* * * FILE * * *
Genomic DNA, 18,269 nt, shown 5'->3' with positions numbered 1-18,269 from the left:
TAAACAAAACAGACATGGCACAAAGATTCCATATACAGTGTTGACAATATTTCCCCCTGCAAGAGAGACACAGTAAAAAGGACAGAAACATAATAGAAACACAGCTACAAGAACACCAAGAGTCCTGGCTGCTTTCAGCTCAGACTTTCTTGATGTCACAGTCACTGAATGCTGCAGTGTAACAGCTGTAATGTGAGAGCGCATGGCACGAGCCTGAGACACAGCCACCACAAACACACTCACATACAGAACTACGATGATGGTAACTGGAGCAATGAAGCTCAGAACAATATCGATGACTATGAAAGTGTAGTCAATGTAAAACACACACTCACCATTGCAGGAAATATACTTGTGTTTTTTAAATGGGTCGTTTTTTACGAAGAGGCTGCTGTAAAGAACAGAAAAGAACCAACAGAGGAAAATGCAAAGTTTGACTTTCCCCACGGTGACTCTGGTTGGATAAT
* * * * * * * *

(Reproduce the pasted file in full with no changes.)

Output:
Genomic DNA, 18,269 nt, shown 5'->3' with positions numbered 1-18,269 from the left:
TAAACAAAACAGACATGGCACAAAGATTCCATATACAGTGTTGACAATATTTCCCCCTGCAAGAGAGACACAGTAAAAAGGACAGAAACATAATAGAAACACAGCTACAAGAACACCAAGAGTCCTGGCTGCTTTCAGCTCAGACTTTCTTGATGTCACAGTCACTGAATGCTGCAGTGTAACAGCTGTAATGTGAGAGCGCATGGCACGAGCCTGAGACACAGCCACCACAAACACACTCACATACAGAACTACGATGATGGTAACTGGAGCAATGAAGCTCAGAACAATATCGATGACTATGAAAGTGTAGTCAATGTAAAACACACACTCACCATTGCAGGAAATATACTTGTGTTTTTTAAATGGGTCGTTTTTTACGAAGAGGCTGCTGTAAAGAACAGAAAAGAACCAACAGAGGAAAATGCAAAGTTTGACTTTCCCCACGGTGACTCTGGTTGGATAAT